Susan Suchoki Brown of First Church Unitarian Universalist of Leominster, Mass., was part of UUTRM that arrived in Knoxville last Monday. Also a chaplain with a volunteer fire department, Suchoki Brown, who served as incident commander last week, worked with UUTRM at Ground Zero and says she’s been at “many, many disasters.”
“This is the same in that it’s a tragedy, an event of magnitude,” she says. “But it’s also different, in that one doesn’t expect to have their church, their sanctuary, violated by a shooter.”
Suchoki Brown says that even the youngest children who were present “know something like this is not supposed to happen” and those who aren’t old enough to fully articulate their feelings will need lots of play therapy, designed to help them create scenarios where they are in control and feel safe, a great need for children who have witnessed violence. “With imaginative play therapy, they can process anything that is strange in their life,” says Suchoki Brown.
But for kids who are older and can talk, much of the healing will follow the same pattern as that for the adults, she says. “What we’re trying to get everyone to do, regardless of age, is to understand that they’ve been through a very abnormal situation and what they’re experiencing is a very normal reaction.”
Mendola and her former husband, who’s still a friend, attended counseling services through UUTRM a day after the shooting. “It was extremely helpful,” she says.
Their daughter Évora attended a special group for those who were to perform in the play. “She didn’t see the gun, any blood, or see anyone get hurt,” says Mendola. “Some of the hardest stuff for her was seeing her friends, how shaken they were. It was totally important for her feelings to be able to connect with the other children from the musical.”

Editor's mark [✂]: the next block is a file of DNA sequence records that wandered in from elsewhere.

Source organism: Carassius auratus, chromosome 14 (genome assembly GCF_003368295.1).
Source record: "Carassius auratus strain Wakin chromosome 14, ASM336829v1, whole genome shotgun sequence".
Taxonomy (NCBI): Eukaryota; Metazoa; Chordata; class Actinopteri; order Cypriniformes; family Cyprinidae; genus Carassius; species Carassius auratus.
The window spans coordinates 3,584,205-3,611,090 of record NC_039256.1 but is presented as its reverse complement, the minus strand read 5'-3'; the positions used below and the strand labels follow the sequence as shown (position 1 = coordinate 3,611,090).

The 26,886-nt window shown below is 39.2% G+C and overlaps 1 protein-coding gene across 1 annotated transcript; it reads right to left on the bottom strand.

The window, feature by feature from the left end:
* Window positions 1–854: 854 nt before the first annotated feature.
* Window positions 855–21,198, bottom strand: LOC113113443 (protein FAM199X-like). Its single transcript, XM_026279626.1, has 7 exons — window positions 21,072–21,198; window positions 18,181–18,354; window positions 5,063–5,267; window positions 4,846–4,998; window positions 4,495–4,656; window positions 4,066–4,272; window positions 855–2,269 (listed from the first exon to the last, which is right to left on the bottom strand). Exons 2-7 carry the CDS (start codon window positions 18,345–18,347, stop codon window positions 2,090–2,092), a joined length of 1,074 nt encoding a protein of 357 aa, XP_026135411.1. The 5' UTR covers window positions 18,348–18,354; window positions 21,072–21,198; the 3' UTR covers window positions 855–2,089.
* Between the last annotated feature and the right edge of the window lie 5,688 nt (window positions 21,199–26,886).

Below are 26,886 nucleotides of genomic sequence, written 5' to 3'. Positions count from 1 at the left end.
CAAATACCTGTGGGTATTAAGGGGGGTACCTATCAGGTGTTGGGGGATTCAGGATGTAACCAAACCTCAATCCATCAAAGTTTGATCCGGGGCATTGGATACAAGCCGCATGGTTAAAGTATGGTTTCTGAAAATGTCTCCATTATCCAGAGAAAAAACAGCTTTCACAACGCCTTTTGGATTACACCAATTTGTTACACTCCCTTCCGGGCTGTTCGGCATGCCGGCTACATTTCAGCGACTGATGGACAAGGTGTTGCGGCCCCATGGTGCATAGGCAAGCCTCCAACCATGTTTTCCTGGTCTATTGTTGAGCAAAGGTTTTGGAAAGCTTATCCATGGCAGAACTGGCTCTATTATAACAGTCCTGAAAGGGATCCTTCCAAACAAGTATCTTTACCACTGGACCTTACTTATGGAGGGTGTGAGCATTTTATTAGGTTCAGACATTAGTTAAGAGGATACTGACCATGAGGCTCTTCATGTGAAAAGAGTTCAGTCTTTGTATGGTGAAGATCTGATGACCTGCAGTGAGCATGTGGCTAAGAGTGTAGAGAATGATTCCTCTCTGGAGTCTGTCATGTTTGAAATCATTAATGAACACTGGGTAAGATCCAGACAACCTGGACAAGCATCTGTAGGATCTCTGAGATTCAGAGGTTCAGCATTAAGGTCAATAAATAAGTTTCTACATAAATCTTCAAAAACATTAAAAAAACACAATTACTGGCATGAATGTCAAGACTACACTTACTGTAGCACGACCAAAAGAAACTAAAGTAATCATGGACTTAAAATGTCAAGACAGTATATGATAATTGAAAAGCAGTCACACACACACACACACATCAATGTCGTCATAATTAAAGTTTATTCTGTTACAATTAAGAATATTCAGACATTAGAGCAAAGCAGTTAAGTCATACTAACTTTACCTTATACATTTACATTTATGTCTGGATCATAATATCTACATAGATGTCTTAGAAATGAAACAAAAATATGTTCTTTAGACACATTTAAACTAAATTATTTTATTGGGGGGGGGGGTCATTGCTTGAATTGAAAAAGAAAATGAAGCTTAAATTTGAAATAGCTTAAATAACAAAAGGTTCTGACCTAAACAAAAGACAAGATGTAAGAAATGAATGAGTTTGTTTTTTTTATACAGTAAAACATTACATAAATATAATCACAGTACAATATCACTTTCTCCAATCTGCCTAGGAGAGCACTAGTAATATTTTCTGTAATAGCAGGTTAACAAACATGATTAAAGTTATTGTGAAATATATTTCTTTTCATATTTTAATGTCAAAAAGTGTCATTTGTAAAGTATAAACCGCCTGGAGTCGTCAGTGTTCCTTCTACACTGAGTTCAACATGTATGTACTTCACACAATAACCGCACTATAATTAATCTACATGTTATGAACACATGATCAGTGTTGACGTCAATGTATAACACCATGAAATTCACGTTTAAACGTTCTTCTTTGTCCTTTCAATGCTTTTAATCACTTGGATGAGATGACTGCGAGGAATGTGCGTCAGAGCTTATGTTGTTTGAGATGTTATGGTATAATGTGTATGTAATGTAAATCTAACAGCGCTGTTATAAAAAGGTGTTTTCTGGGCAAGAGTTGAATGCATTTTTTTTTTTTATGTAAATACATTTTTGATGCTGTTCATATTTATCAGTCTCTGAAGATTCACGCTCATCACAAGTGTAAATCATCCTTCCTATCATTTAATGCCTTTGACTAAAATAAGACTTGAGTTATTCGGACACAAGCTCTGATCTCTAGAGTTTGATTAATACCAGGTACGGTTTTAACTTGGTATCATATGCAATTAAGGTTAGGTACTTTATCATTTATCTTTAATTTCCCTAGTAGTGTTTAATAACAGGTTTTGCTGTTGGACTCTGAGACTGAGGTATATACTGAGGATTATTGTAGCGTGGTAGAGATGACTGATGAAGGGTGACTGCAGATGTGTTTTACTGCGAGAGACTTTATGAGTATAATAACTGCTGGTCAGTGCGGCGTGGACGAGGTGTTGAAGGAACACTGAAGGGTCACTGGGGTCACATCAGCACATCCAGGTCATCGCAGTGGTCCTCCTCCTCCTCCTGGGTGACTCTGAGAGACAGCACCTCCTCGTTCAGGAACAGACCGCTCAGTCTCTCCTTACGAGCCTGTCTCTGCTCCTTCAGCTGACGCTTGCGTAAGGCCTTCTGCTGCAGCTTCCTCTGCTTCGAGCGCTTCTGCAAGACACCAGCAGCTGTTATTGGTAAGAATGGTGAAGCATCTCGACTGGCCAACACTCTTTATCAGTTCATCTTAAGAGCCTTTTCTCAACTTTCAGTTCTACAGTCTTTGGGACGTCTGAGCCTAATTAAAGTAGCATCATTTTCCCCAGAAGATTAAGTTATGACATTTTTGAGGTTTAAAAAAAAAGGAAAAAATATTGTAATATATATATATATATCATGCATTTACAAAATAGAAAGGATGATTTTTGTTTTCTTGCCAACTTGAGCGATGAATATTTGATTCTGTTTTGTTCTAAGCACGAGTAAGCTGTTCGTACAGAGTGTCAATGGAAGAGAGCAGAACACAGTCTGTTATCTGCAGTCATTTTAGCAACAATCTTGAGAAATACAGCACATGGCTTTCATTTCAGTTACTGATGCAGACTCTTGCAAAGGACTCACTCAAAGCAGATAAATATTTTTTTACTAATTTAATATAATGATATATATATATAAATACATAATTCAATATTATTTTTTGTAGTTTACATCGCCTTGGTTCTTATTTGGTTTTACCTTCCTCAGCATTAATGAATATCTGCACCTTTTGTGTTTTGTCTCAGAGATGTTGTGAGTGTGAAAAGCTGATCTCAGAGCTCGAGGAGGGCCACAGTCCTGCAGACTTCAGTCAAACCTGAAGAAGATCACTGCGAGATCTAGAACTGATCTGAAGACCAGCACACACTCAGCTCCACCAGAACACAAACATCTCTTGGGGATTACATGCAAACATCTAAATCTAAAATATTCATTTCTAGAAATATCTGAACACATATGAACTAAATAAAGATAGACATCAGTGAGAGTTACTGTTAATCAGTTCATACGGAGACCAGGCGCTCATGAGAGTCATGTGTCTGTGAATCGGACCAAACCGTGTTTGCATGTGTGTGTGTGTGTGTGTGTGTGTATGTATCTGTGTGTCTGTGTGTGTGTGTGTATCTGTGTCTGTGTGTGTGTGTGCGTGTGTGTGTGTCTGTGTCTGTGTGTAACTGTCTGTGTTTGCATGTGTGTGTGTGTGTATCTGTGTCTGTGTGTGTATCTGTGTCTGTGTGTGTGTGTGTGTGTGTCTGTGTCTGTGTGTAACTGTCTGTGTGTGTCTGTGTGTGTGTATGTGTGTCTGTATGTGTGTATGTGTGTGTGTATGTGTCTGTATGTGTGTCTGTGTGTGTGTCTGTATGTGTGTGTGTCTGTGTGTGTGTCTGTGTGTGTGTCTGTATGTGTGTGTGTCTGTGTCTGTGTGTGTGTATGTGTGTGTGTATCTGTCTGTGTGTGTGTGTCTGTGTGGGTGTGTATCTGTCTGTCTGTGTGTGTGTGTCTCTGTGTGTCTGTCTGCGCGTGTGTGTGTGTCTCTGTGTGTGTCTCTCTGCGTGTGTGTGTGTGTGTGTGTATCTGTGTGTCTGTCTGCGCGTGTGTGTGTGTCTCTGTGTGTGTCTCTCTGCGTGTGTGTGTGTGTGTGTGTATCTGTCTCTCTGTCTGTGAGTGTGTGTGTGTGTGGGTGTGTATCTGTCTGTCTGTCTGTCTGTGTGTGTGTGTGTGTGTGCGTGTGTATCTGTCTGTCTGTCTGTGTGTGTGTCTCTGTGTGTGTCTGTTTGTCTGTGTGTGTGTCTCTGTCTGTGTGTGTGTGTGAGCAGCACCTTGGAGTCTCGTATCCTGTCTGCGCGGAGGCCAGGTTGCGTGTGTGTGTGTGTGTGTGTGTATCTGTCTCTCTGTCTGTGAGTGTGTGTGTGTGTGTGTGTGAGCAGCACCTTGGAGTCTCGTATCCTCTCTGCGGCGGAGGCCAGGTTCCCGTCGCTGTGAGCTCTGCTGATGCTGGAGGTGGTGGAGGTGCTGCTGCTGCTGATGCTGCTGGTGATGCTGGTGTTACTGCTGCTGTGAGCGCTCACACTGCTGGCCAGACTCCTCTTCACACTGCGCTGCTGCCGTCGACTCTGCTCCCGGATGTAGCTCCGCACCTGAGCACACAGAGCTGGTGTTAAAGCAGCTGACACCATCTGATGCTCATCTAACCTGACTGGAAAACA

The idea to sing “Tomorrow” from Annie Jr. at the community-wide vigil the night after the shooting also emerged in that group, says Mendola. “They had worked so hard. A lot of the kids really wanted to do the play again, but as one of the adults said, ‘What would be healing for some children would be impossibly traumatic for others.’ But they did decide they could sing the song.”
Now, says Mendola, Évora seems to be doing okay. “She’ll talk candidly when I bring it up, but she doesn’t talk directly about the event on her own. She’ll bring it up at odd times. We’ll be at the grocery store and she’ll say, “This would be a bad place for a shooting, mom.’”
The family had planned a trip to Buffalo that was to have started the week after the shooting. “I didn’t know if I could be away from my church family, and I hadn’t been sleeping much so I didn’t know if I’d be too tired to drive,” says Mendola. “I asked my daughter what she thought, and she told me, ‘The two things I wanted to do this summer was be in Annie and see my family. That man took Annie away but I’m not going to let him take my family reunion.’ So of course we went!”
Talk will also pull youth and adults alike through the process, says Suchoki Brown, and Henry, who worked with 9-12th graders during her time at TVUUC, says that UU teens active in the church are already in the habit of having complicated discussions. “A lot of them grappled with being told they were going to go to hell if they didn’t accept Jesus Christ as their lord and savior. We talked a lot about how someone would become homeless, and civil rights for gay teens. They’re already listening carefully to what their peers are saying.”
As for Mendola, she does have a ready answer to that common question about her and her child’s safety. “I may have had an ironic reaction in that I actually feel safer in that church than before the shooting—not that I didn’t feel safe before,” she says. “I feel especially secure now because one of the worst things that could happen did happen, and my church family took care of us.”